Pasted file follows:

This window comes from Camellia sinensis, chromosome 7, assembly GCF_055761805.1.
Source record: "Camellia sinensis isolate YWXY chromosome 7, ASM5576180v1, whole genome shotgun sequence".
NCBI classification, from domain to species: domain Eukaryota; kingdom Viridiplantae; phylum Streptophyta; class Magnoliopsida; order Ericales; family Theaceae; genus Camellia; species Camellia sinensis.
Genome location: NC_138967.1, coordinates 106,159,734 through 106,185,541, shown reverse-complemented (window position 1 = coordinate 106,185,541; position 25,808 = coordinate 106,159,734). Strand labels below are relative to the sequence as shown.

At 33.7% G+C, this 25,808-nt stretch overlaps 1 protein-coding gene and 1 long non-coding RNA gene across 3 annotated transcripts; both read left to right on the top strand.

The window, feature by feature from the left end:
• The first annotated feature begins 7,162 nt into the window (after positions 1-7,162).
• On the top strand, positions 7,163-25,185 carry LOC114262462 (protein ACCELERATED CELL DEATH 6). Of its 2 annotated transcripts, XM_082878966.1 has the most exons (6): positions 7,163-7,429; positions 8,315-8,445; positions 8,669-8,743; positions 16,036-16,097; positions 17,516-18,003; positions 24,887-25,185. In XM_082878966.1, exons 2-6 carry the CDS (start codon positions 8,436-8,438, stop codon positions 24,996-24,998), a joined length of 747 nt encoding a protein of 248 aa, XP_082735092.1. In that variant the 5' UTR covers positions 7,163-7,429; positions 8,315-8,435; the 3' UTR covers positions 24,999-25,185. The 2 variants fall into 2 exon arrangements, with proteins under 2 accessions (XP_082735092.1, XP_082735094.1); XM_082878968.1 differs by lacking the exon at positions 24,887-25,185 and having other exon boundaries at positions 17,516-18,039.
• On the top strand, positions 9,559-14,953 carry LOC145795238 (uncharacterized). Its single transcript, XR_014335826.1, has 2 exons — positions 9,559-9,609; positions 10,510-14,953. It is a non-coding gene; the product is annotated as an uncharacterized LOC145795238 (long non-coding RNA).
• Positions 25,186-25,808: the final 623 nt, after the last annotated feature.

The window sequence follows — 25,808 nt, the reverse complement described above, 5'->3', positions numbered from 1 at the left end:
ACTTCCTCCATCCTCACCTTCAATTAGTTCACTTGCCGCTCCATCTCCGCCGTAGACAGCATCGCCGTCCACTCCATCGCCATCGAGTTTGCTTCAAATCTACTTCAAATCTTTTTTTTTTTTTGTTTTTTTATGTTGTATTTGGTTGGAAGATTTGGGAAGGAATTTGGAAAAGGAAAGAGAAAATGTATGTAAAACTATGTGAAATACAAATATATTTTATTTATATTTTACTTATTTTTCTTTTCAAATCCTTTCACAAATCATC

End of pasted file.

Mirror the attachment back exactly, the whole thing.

This window comes from Camellia sinensis, chromosome 7, assembly GCF_055761805.1.
Source record: "Camellia sinensis isolate YWXY chromosome 7, ASM5576180v1, whole genome shotgun sequence".
NCBI classification, from domain to species: domain Eukaryota; kingdom Viridiplantae; phylum Streptophyta; class Magnoliopsida; order Ericales; family Theaceae; genus Camellia; species Camellia sinensis.
Genome location: NC_138967.1, coordinates 106,159,734 through 106,185,541, shown reverse-complemented (window position 1 = coordinate 106,185,541; position 25,808 = coordinate 106,159,734). Strand labels below are relative to the sequence as shown.

At 33.7% G+C, this 25,808-nt stretch overlaps 1 protein-coding gene and 1 long non-coding RNA gene across 3 annotated transcripts; both read left to right on the top strand.

The window, feature by feature from the left end:
• The first annotated feature begins 7,162 nt into the window (after positions 1-7,162).
• On the top strand, positions 7,163-25,185 carry LOC114262462 (protein ACCELERATED CELL DEATH 6). Of its 2 annotated transcripts, XM_082878966.1 has the most exons (6): positions 7,163-7,429; positions 8,315-8,445; positions 8,669-8,743; positions 16,036-16,097; positions 17,516-18,003; positions 24,887-25,185. In XM_082878966.1, exons 2-6 carry the CDS (start codon positions 8,436-8,438, stop codon positions 24,996-24,998), a joined length of 747 nt encoding a protein of 248 aa, XP_082735092.1. In that variant the 5' UTR covers positions 7,163-7,429; positions 8,315-8,435; the 3' UTR covers positions 24,999-25,185. The 2 variants fall into 2 exon arrangements, with proteins under 2 accessions (XP_082735092.1, XP_082735094.1); XM_082878968.1 differs by lacking the exon at positions 24,887-25,185 and having other exon boundaries at positions 17,516-18,039.
• On the top strand, positions 9,559-14,953 carry LOC145795238 (uncharacterized). Its single transcript, XR_014335826.1, has 2 exons — positions 9,559-9,609; positions 10,510-14,953. It is a non-coding gene; the product is annotated as an uncharacterized LOC145795238 (long non-coding RNA).
• Positions 25,186-25,808: the final 623 nt, after the last annotated feature.

The window sequence follows — 25,808 nt, the reverse complement described above, 5'->3', positions numbered from 1 at the left end:
ACTTCCTCCATCCTCACCTTCAATTAGTTCACTTGCCGCTCCATCTCCGCCGTAGACAGCATCGCCGTCCACTCCATCGCCATCGAGTTTGCTTCAAATCTACTTCAAATCTTTTTTTTTTTTTGTTTTTTTATGTTGTATTTGGTTGGAAGATTTGGGAAGGAATTTGGAAAAGGAAAGAGAAAATGTATGTAAAACTATGTGAAATACAAATATATTTTATTTATATTTTACTTATTTTTCTTTTCAAATCCTTTCACAAATCATC